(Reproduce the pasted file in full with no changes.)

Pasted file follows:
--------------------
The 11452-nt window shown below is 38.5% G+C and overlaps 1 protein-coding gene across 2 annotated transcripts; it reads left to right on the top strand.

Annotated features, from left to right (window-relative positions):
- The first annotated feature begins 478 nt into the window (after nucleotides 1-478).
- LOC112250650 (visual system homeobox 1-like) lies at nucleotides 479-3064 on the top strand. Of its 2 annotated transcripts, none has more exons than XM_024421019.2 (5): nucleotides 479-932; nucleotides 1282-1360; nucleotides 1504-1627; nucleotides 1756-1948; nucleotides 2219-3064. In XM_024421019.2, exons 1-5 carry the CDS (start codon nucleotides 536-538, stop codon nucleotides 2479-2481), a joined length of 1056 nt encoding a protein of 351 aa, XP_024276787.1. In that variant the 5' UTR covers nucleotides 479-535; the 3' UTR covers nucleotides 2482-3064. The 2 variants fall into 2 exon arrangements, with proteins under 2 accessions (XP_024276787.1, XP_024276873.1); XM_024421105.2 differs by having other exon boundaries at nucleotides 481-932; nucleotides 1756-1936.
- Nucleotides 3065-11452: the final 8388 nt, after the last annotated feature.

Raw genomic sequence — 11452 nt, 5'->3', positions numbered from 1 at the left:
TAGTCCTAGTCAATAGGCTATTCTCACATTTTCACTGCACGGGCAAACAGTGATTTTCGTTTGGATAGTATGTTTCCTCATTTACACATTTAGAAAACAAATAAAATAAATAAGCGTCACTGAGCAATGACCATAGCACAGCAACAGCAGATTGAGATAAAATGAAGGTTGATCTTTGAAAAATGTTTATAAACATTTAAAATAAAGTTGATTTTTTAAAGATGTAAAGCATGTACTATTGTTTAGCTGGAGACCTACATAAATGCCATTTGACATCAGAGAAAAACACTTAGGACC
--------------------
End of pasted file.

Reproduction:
The 11452-nt window shown below is 38.5% G+C and overlaps 1 protein-coding gene across 2 annotated transcripts; it reads left to right on the top strand.

Annotated features, from left to right (window-relative positions):
- The first annotated feature begins 478 nt into the window (after nucleotides 1-478).
- LOC112250650 (visual system homeobox 1-like) lies at nucleotides 479-3064 on the top strand. Of its 2 annotated transcripts, none has more exons than XM_024421019.2 (5): nucleotides 479-932; nucleotides 1282-1360; nucleotides 1504-1627; nucleotides 1756-1948; nucleotides 2219-3064. In XM_024421019.2, exons 1-5 carry the CDS (start codon nucleotides 536-538, stop codon nucleotides 2479-2481), a joined length of 1056 nt encoding a protein of 351 aa, XP_024276787.1. In that variant the 5' UTR covers nucleotides 479-535; the 3' UTR covers nucleotides 2482-3064. The 2 variants fall into 2 exon arrangements, with proteins under 2 accessions (XP_024276787.1, XP_024276873.1); XM_024421105.2 differs by having other exon boundaries at nucleotides 481-932; nucleotides 1756-1936.
- Nucleotides 3065-11452: the final 8388 nt, after the last annotated feature.

Raw genomic sequence — 11452 nt, 5'->3', positions numbered from 1 at the left:
TAGTCCTAGTCAATAGGCTATTCTCACATTTTCACTGCACGGGCAAACAGTGATTTTCGTTTGGATAGTATGTTTCCTCATTTACACATTTAGAAAACAAATAAAATAAATAAGCGTCACTGAGCAATGACCATAGCACAGCAACAGCAGATTGAGATAAAATGAAGGTTGATCTTTGAAAAATGTTTATAAACATTTAAAATAAAGTTGATTTTTTAAAGATGTAAAGCATGTACTATTGTTTAGCTGGAGACCTACATAAATGCCATTTGACATCAGAGAAAAACACTTAGGACC